Seringkali, pertanyaan, “Apa itu hak digital” dijawab dengan “HAM di ruang digital”, atau “HAM yang tercipta melalui penggunaan teknologi dan internet”.
Before the COVID-19 pandemic, it was never a surprise to see a fellow member of the Coconet community in a conference or project meeting
EngageMedia invites filmmakers, video journalists, and animators across the Asia-Pacific to produce short films on important digital rights issues happening in our region. The works produced will be part of the July 2021 film collection, “Tech Tales: Films about Digital Rights in the Asia-Pacific”.
Following the recently concluded elections in Myanmar, EngageMedia sits down with Maung Zarni, Burmese scholar and co-founder of Forces of Renewal Southeast Asia (FORSEA), to discuss how the poll results tie into the bigger digital rights challenges facing the country today.
Disputes during the 2019 presidential elections have become one of the important records of the digital rights situation in Indonesia over the past year. Nevertheless,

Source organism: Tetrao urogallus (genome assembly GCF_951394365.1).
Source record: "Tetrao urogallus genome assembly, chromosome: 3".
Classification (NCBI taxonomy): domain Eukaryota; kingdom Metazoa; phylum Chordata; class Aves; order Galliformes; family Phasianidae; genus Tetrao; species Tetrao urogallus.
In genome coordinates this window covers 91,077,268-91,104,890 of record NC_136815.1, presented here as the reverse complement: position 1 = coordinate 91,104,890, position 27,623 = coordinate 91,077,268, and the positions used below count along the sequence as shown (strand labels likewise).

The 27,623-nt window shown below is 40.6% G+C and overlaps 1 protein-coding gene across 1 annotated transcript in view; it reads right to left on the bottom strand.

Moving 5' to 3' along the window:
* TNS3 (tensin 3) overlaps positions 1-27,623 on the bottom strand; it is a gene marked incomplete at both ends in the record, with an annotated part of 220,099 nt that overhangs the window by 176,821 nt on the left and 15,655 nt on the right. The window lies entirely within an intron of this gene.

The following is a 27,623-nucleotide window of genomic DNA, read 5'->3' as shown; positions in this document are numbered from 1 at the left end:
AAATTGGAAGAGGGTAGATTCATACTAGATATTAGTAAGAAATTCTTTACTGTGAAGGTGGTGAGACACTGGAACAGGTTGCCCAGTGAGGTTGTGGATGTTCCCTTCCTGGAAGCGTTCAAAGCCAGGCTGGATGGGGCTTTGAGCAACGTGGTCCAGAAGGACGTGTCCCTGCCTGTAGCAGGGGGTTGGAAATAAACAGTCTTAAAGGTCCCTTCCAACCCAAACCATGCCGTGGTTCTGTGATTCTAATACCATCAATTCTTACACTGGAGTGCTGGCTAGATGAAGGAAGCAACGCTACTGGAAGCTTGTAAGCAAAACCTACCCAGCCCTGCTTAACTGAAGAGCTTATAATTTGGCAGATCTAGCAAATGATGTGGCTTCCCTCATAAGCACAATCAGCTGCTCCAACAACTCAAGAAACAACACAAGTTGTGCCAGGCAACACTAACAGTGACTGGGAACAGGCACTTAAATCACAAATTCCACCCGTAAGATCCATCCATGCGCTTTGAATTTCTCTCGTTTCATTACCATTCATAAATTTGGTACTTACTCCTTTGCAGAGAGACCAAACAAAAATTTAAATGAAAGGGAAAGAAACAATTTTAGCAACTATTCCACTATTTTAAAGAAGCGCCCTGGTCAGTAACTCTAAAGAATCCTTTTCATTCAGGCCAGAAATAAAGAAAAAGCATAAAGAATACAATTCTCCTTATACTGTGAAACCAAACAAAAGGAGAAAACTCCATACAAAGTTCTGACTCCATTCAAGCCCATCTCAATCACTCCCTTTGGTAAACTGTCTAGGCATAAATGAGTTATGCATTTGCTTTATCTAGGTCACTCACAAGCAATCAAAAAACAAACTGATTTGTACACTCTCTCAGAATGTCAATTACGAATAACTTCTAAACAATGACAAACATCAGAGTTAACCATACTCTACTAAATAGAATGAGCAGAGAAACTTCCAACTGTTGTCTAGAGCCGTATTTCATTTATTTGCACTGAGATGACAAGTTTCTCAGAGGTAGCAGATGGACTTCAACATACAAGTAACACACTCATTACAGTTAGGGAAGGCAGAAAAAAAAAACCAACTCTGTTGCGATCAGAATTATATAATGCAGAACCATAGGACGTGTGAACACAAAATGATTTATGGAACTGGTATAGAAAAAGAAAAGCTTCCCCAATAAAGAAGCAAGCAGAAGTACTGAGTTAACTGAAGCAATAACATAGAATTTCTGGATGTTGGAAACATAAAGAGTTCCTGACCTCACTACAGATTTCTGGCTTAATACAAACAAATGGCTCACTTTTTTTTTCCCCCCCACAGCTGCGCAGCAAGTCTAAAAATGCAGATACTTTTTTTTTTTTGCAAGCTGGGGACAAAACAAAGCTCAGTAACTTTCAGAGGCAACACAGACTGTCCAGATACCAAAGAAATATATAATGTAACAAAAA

In a video blog for EngageMedia’s research on artificial intelligence (AI) in Southeast Asia, IT for Change Deputy Director Nandini Chami answers two pressing questions on AI governance: What is the problem with AI governance today? And, how should developing countries address this issue when evolving AI strategies and roadmaps?
Bishakha Datta, Executive Director of Point of View, elaborates on how the challenges marginalised groups face on the internet are parallel to the obstacles encountered offline, as well as how allies in solidarity can protect and amplify these stories in the digital space.
Statement: Condemning the arrests of the students for protesting against the civil war in Rakhine state
Civil society organisations in Myanmar condemn the unjust arrests of the students, and we demand to immediately release them and urgently drop all the charges made against them.
The Thai government has banned four independent media outlets and a Facebook page from generating and broadcasting any news content under the premise that these organisations pose a major threat to national security. The government’s decision to ban these groups, however, is both misleading and counterproductive.